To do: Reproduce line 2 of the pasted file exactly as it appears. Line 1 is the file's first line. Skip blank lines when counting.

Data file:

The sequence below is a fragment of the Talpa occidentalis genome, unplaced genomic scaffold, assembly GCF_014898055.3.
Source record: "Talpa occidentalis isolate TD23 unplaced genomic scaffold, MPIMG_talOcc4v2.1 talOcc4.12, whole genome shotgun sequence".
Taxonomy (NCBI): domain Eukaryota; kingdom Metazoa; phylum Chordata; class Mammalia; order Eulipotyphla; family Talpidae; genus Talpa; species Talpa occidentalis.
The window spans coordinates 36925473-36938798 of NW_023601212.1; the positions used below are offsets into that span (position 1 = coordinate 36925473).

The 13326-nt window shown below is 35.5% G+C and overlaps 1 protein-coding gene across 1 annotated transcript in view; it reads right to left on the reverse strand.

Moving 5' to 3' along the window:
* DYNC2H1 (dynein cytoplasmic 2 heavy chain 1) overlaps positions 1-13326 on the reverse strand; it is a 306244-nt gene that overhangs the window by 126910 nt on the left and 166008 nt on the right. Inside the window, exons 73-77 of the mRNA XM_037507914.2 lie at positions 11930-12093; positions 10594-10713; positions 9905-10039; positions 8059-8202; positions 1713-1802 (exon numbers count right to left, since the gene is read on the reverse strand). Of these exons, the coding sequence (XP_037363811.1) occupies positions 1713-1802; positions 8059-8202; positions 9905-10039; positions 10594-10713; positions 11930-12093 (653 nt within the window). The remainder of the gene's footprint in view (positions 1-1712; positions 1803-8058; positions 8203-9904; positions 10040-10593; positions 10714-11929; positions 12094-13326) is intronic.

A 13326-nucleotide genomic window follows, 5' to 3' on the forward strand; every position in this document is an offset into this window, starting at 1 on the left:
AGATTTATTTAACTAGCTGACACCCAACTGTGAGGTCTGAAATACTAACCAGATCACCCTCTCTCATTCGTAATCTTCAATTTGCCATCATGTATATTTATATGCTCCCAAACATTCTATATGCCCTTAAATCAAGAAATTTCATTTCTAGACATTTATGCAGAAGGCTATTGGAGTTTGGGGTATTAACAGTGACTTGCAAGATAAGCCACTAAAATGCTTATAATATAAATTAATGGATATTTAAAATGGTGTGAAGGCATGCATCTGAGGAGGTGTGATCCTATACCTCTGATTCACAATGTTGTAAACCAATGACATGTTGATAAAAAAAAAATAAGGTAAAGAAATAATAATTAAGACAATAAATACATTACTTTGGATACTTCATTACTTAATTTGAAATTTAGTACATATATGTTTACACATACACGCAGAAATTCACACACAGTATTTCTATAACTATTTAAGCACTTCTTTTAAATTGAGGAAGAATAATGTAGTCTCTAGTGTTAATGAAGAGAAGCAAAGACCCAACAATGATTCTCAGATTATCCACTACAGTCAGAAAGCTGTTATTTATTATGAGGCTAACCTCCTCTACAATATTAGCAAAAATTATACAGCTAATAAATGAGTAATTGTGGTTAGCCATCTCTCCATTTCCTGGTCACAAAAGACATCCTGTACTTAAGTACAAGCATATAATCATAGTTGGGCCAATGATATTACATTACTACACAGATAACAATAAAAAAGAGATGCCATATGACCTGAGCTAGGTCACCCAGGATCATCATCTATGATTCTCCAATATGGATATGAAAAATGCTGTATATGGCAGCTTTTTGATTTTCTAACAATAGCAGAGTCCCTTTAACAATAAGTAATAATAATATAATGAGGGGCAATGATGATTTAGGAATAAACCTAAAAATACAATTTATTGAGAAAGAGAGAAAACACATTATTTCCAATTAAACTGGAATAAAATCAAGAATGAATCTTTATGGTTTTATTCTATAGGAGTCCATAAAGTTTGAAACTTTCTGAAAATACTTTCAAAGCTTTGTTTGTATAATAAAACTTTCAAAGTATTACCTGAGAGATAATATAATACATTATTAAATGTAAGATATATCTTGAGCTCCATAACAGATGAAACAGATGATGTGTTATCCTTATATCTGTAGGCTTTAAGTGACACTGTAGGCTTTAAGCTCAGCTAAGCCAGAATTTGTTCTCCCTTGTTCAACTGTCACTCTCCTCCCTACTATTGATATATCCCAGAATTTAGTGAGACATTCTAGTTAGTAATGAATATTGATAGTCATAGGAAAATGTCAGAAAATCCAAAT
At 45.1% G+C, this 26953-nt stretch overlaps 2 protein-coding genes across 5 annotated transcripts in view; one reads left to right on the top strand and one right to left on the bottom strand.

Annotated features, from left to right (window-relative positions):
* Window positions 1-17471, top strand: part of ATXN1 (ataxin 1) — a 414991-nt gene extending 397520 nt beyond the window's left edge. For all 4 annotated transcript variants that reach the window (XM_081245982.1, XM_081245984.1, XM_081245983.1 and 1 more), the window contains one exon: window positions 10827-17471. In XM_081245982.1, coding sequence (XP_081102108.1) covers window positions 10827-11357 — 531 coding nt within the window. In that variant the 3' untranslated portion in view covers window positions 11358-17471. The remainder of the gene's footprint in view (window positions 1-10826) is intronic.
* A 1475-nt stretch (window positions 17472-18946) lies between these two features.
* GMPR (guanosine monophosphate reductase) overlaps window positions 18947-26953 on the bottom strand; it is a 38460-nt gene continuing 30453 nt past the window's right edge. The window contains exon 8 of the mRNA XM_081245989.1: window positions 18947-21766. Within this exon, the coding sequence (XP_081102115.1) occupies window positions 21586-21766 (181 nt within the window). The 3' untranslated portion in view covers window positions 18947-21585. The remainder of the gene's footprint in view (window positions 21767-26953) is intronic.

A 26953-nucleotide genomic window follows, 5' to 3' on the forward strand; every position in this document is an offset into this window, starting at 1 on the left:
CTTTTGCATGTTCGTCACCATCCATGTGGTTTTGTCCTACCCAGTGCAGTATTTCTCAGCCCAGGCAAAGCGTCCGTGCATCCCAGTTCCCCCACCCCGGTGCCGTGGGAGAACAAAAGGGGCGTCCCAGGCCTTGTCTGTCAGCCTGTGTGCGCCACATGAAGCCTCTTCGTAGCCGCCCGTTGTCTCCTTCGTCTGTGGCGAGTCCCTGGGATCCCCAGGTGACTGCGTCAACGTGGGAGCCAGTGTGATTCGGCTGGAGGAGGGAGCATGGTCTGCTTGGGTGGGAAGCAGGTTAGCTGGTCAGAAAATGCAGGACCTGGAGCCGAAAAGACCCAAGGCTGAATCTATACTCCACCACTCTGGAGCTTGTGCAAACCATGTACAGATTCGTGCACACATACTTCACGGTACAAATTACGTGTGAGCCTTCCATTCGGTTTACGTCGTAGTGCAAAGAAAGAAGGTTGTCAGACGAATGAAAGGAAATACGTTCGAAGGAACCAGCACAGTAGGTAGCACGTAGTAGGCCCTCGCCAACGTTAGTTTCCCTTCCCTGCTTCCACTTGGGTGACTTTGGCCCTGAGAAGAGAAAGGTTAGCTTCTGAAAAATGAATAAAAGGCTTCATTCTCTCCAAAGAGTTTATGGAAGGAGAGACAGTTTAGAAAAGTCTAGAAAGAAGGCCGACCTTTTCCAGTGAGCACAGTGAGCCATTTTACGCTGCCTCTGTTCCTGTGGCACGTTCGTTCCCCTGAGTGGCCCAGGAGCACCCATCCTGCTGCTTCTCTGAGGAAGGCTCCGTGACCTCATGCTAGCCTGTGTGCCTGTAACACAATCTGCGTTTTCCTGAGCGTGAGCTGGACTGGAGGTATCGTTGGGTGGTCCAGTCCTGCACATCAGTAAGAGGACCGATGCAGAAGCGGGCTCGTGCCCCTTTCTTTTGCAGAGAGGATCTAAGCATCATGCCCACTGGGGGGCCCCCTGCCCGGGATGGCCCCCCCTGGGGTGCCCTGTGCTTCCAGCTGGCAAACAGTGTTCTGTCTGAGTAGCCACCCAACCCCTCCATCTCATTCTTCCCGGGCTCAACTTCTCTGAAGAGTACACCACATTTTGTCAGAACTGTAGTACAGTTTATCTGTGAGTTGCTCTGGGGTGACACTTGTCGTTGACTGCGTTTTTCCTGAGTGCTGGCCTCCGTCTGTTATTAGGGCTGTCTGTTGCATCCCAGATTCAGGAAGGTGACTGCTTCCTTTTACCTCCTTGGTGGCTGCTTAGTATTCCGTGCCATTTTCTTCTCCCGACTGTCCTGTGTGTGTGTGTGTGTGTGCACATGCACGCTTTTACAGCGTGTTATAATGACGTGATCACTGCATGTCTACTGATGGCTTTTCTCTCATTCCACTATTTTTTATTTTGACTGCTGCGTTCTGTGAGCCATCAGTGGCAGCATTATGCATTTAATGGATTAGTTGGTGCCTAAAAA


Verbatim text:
Source record: "Talpa occidentalis isolate TD23 unplaced genomic scaffold, MPIMG_talOcc4v2.1 talOcc4.12, whole genome shotgun sequence".